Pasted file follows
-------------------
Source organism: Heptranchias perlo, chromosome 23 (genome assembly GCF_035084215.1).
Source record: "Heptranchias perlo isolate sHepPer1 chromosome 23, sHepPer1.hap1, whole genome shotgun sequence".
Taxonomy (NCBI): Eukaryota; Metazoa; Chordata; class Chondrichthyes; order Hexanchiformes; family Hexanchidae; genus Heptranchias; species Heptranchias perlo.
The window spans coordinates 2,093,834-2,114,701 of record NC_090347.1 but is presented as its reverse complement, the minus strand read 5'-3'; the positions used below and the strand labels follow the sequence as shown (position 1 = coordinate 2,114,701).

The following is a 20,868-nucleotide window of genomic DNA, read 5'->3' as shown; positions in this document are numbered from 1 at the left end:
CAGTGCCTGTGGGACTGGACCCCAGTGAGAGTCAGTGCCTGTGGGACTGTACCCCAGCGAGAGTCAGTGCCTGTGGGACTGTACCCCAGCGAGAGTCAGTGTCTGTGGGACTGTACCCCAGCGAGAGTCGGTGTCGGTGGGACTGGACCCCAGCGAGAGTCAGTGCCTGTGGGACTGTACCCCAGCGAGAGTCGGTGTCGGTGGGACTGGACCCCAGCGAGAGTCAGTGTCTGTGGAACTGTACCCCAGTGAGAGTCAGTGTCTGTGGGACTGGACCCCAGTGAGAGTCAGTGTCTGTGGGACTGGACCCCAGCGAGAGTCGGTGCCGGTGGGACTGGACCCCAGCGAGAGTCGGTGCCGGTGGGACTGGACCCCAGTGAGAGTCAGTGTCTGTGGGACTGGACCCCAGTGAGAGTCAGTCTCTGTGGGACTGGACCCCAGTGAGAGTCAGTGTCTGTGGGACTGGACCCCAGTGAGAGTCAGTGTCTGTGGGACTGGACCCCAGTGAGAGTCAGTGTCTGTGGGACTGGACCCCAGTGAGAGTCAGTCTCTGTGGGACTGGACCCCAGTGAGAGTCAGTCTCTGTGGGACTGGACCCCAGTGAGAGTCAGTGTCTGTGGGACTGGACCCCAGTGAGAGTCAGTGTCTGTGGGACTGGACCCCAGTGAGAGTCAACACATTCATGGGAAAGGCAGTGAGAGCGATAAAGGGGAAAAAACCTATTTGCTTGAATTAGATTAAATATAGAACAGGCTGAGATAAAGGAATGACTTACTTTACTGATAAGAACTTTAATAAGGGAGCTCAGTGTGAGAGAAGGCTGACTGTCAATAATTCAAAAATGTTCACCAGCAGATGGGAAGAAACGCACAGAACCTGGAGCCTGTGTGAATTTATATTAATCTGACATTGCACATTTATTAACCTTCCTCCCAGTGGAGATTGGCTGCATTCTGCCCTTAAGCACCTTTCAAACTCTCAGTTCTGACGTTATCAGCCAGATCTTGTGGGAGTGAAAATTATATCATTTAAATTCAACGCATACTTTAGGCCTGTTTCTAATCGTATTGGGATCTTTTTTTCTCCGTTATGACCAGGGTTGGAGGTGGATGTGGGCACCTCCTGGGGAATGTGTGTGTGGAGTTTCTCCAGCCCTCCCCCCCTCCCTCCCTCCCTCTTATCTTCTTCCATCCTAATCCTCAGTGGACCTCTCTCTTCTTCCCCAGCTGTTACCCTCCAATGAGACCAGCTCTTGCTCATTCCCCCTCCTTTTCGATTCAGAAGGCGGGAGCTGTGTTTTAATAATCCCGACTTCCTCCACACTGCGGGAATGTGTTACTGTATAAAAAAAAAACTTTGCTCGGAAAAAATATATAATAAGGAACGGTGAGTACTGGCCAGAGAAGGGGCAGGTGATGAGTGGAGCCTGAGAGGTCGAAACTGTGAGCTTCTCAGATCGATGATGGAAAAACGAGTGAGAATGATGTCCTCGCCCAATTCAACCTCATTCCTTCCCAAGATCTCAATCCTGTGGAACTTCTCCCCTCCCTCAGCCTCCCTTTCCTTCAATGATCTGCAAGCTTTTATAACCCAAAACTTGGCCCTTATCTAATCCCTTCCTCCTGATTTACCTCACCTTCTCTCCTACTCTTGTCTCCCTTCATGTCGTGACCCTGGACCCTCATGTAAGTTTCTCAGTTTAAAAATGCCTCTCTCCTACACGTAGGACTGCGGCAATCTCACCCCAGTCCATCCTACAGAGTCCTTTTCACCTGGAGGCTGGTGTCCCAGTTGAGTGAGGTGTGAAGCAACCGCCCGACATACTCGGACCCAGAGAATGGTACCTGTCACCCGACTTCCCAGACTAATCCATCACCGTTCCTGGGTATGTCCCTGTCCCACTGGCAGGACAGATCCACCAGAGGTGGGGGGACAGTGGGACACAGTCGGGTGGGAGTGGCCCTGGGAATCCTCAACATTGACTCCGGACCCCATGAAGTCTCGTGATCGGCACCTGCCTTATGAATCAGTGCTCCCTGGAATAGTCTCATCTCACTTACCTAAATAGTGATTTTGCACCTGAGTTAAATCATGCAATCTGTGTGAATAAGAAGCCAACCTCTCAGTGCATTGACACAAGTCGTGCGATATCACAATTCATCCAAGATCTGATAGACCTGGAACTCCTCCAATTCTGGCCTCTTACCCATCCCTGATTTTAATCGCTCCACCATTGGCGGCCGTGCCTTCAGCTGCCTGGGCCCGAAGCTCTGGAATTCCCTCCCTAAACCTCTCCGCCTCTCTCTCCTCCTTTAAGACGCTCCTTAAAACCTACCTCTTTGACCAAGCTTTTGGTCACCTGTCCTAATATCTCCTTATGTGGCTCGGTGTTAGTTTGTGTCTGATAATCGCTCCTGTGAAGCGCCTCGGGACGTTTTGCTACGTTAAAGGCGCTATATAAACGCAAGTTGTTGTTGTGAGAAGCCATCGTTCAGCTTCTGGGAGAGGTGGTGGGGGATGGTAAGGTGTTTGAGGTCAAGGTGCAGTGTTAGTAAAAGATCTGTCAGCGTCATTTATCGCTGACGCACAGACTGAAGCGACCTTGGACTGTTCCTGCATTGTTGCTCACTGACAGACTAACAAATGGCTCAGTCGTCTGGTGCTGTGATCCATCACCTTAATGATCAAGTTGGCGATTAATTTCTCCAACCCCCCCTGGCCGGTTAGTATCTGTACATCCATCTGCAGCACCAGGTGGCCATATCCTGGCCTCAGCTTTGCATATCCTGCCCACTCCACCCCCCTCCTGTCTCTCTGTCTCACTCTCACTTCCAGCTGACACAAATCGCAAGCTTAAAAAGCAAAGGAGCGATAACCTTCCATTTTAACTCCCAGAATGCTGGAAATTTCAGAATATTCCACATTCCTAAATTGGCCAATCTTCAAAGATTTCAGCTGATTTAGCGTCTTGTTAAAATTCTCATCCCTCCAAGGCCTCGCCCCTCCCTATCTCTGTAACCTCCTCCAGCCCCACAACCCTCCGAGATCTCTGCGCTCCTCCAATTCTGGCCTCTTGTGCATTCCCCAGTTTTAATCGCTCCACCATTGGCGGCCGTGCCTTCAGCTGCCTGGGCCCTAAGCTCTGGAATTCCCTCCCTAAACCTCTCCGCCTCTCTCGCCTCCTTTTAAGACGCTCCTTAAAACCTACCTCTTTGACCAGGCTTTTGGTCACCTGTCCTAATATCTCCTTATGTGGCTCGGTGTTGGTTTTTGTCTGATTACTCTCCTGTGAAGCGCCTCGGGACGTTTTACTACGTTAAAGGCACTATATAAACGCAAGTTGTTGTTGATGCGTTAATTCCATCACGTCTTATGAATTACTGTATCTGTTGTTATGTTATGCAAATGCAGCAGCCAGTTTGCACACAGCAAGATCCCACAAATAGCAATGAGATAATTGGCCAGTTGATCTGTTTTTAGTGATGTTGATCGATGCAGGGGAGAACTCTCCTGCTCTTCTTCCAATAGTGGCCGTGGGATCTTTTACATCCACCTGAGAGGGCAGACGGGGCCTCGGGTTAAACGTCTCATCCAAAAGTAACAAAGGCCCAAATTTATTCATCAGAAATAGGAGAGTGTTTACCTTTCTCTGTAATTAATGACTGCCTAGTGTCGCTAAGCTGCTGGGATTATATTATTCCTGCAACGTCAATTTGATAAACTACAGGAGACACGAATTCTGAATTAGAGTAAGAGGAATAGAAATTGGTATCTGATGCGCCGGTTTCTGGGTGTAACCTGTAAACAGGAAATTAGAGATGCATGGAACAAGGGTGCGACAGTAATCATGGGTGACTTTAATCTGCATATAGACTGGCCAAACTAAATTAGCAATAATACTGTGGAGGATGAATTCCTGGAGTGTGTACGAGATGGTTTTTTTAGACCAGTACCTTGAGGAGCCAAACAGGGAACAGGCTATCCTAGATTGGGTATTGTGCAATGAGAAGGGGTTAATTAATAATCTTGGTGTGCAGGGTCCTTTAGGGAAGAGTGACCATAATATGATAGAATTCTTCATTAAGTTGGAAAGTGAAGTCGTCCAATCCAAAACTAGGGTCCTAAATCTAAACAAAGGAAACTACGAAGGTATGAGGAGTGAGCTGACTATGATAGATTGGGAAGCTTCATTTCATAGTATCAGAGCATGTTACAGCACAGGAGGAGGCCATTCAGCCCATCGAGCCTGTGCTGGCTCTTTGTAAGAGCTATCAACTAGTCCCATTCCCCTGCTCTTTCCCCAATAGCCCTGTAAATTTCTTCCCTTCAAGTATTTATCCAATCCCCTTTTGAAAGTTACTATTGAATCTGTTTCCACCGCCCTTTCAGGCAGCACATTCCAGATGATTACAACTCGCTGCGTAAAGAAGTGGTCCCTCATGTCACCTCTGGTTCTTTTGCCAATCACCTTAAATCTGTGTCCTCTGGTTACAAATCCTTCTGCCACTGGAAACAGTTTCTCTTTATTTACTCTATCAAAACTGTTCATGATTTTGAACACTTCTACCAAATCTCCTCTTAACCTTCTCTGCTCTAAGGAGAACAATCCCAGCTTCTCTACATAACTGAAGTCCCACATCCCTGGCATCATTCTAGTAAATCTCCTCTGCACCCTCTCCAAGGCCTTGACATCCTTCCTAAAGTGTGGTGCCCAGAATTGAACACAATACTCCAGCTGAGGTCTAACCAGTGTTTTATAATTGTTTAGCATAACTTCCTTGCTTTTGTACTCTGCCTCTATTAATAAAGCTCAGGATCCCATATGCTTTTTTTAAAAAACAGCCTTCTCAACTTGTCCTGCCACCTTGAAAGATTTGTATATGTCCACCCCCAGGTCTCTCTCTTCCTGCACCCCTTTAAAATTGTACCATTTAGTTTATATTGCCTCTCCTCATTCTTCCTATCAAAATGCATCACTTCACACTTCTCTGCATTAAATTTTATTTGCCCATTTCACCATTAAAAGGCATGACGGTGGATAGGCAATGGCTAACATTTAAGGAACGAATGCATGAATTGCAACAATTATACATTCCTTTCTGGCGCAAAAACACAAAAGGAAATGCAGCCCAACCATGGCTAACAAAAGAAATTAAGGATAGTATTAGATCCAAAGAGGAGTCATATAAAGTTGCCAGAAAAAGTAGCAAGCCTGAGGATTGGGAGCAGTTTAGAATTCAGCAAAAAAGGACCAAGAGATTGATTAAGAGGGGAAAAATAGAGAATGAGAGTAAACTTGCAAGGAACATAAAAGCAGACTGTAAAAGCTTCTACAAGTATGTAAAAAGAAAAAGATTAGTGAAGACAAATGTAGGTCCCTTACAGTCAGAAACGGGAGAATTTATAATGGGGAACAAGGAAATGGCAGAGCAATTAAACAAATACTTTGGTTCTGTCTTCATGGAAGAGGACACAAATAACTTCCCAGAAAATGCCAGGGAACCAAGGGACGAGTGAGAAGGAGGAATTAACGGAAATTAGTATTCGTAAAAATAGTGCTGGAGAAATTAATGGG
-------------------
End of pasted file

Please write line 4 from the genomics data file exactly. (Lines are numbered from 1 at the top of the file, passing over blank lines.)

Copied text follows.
The window spans coordinates 2,093,834-2,114,701 of record NC_090347.1 but is presented as its reverse complement, the minus strand read 5'-3'; the positions used below and the strand labels follow the sequence as shown (position 1 = coordinate 2,114,701).